In physical activity it now seems more important to fashion one’s body more for sex appeal than for the benefits of overall fitness and general well-being. To this end the use of steroids and unnecessary supplements has become normative, the long term consequences notwithstanding.
Given the much earlier commencement of sexual activity by children it is not surprising that the winning formula of choice is a speeding up of the mature, sex look associated with ripping muscles.
To many, winning is being able to look good enough to enjoy a healthy sex life.
In the realm of sport there is an overwhelming amount of evidence showing the increased commitment to winning at all cost and this has nothing to do with the joy attendant to participation.
The use of performance-enhancing substances and methods is increasing exponentially. Scientists are becoming more adept at researching ever-newer and difficult to detect, substances and methods as a means of creating niche markets that yield greater financial benefits to themselves.
World Anti-Doping Agency (WADA)
The authorities for sport across the world have been forced to address the matter of doping in sport. WADA was created in 1999 as the international agency to educate the world about the issues and lead the fight against the use of illegal substances and methods in sport.
WADA explains, ‘The World Anti-Doping Code is the core document that harmonizes anti-doping policies, rules and regulations within sport organizations and among public authorities around the world. It works in conjunction with five International Standards which aim to foster consistency among anti-doping organizations in various areas: testing; laboratories; Therapeutic Use Exemptions (TUEs); the List of Prohibited Substances and Methods; and the protection of privacy and personal information.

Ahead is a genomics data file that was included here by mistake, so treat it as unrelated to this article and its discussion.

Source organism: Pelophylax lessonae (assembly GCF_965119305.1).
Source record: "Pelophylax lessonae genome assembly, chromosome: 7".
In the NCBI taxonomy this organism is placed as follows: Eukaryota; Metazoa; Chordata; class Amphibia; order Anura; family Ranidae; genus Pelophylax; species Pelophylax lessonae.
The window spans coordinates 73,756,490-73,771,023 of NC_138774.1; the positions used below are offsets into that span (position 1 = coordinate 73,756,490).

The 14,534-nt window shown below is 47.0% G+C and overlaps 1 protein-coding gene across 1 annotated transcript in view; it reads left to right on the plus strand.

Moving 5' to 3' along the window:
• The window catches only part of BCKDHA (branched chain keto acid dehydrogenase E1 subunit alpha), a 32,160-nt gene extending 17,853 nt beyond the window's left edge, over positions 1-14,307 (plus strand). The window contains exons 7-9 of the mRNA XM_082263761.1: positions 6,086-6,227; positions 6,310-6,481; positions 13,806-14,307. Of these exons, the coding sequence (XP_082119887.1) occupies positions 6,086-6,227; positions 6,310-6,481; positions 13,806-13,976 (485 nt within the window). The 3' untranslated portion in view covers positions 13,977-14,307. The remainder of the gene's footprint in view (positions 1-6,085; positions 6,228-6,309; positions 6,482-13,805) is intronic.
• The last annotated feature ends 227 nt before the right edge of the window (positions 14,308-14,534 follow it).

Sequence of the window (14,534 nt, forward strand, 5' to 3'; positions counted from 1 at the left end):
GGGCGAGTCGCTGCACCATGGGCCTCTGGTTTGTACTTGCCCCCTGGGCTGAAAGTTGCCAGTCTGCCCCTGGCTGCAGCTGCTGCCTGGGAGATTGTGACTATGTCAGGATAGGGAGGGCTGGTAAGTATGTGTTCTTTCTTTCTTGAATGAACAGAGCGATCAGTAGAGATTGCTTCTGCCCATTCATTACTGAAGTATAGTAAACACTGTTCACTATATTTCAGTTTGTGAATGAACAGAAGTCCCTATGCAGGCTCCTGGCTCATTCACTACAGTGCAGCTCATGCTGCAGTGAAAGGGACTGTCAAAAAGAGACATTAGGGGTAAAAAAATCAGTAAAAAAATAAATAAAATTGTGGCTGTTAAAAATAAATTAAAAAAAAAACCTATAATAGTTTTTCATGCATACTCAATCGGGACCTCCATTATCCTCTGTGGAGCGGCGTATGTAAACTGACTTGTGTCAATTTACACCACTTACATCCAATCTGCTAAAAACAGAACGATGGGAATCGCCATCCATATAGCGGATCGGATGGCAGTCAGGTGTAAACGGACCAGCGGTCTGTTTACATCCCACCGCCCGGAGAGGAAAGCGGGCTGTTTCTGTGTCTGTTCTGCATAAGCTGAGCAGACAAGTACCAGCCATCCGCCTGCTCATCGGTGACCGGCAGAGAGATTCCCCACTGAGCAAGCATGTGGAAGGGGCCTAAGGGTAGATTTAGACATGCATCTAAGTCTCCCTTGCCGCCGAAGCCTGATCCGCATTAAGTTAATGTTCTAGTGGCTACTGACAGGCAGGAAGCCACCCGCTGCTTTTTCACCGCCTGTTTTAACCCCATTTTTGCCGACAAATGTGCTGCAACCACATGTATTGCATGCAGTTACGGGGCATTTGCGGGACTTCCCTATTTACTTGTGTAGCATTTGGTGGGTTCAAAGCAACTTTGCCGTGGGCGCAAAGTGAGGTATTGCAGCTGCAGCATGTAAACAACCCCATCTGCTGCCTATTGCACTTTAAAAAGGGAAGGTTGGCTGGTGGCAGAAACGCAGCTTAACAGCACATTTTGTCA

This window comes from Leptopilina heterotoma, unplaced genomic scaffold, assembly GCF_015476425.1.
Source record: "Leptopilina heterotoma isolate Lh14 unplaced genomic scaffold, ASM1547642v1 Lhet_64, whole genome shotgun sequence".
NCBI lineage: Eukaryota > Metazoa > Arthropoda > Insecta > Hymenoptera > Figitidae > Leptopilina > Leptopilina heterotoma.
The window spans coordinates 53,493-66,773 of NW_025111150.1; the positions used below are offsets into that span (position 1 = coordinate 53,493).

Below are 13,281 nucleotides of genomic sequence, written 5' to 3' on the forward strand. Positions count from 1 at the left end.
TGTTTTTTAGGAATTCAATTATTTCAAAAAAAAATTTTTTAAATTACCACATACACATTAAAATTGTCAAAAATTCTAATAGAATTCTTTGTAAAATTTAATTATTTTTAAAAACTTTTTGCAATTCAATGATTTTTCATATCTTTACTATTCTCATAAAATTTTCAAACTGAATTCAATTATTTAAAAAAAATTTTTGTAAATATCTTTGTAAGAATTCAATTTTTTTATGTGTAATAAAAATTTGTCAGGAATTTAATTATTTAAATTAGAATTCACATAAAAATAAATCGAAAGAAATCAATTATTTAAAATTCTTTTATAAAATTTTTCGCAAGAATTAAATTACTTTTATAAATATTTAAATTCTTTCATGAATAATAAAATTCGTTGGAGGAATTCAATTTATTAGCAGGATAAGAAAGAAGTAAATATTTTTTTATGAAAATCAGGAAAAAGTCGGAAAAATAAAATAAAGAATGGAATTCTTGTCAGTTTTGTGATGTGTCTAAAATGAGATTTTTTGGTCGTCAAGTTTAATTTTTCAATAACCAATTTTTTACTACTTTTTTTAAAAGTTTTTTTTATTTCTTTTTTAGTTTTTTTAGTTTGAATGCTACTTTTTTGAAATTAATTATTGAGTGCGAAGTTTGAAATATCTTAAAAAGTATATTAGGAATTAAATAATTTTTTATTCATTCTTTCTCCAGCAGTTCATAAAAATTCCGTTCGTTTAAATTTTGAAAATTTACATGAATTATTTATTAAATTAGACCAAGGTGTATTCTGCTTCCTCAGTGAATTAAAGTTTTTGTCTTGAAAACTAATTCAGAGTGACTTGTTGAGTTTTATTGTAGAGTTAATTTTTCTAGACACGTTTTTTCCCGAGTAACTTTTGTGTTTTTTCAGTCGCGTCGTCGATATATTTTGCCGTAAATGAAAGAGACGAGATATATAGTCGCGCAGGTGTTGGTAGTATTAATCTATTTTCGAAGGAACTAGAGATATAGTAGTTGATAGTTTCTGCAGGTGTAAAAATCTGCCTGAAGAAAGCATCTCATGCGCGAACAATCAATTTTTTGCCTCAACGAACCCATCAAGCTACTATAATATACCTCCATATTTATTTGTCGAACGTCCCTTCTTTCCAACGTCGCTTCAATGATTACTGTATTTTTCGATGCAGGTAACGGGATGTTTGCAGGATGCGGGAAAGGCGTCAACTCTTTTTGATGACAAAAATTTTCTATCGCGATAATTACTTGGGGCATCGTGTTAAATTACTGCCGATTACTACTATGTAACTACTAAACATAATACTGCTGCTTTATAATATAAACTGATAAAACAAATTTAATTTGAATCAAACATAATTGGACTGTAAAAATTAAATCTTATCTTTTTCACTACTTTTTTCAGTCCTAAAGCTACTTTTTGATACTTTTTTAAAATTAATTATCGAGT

‘This unified approach addresses problems that previously arose from disjointed and uncoordinated anti-doping efforts, including, among others: a scarcity and splintering of resources required to conduct research and testing; a lack of knowledge about specific substances and procedures being used and to what degree; and an inconsistent approach to sanctions for those athletes found guilty of doping.’
Evidence garnered from sports around the world highlight the numerous challenges that WADA faces. Many international sports organisations spent much of their time ignoring WADA since they enjoyed the immense display of sporting prowess on the field of play by athletes who they knew were ‘on something’. It seemed impossible for the leaders of international sport not to have become suspicious. They may not have acknowledged but they must have had suspicions and maybe that is the reason they opted not to investigate.
Growing displeasure forced several athletes to declare their use of performance-enhancing substances and methods, many, only after making millions off their trade.
The recent spat between WADA and the International Olympic Committee (IOC) only serves to highlight the growing divide in the fight for clean sport, leaving many wondering who is really committed to ensuring compliance with the requirements of a level playing field in sport.
The past Summer has been characterised by the issues of what appears to be State-sponsored doping and the absence of a cohesive global policy. This has left the IOC forced on the defensive and looking decidedly wobbly in many respects.
The fact is that the matter of clean sport should be an imperative. Cleary evidence suggests that it is not.
Winning at all cost, the financial rewards and global recognition of winners have become the most important challenge to clean sport.
The global community – political, economic, social and sporting – must come together to determine how they wish the future of sport to emerge and impact successive generations of world youth.
It is either we wish to play games with the lives of successive generations of youth, debunking all of the philosophical ideas of global sporting history or commit them to a new era in sport that is firmly rooted in authentic fair play and intent on making a genuine, sustainable contribution to the creation and maintenance of a united, peaceful world.